2009 is turning out to be a bumper year with the British Botanical gardens discovering 2 new wild coffee plants.

According to the BBC:

Seven wild coffee species also feature on the list of new species, most of which were discovered in the mountains of northern Madagascar.

Two of the plants – Coffea ambongensis and Coffea boinensis – have the largest seeds of any coffee species, whose “beans” are more than twice the size of Arabica coffee (Coffea arabica), the main species used in commercial coffee production.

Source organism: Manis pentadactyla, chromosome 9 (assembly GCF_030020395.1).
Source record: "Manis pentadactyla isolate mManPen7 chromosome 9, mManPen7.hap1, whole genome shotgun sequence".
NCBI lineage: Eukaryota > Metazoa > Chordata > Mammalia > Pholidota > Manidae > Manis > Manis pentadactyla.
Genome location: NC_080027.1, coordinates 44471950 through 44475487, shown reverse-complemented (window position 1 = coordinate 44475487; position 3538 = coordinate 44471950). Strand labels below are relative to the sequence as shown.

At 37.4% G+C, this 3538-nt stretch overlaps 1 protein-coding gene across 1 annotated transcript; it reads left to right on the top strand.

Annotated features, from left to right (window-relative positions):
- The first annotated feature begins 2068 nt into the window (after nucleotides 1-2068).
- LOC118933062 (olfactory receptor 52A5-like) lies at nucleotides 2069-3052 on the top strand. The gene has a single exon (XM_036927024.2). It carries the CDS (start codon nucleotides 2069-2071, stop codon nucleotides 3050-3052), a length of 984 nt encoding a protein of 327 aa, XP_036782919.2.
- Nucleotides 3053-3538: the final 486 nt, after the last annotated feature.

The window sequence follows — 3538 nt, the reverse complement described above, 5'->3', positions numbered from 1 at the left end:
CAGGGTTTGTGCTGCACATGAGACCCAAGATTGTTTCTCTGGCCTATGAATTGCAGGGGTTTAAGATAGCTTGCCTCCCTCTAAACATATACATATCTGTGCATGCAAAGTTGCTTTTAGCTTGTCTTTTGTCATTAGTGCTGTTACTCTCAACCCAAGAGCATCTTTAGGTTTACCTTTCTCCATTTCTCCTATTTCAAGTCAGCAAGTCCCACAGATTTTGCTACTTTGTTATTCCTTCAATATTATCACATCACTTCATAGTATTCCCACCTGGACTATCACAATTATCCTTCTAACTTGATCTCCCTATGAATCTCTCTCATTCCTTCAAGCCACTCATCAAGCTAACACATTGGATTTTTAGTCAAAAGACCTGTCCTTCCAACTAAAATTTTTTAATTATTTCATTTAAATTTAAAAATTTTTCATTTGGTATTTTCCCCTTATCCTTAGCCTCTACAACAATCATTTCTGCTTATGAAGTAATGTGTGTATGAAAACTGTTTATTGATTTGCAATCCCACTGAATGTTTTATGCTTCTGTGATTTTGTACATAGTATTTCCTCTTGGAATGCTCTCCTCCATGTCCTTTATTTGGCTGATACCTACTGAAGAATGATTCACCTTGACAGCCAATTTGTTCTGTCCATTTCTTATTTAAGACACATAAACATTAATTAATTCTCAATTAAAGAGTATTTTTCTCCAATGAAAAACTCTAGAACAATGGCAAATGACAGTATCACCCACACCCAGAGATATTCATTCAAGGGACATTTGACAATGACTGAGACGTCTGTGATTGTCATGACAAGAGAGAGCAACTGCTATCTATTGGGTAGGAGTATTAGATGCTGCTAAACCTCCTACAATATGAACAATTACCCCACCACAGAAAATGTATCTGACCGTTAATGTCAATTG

“Coffee is the world’s second most traded commodity, after oil, with at least 25 million farming families dependent on its production for their livelihoods,” explained RBG Kew’s coffee expert Aaron Davis.

“Yet, we still have much to learn about its wild relatives.”

This is awesome as so much coffee is under cultivation to discover two new varieties will certainly change the future of Gourmet Coffee.


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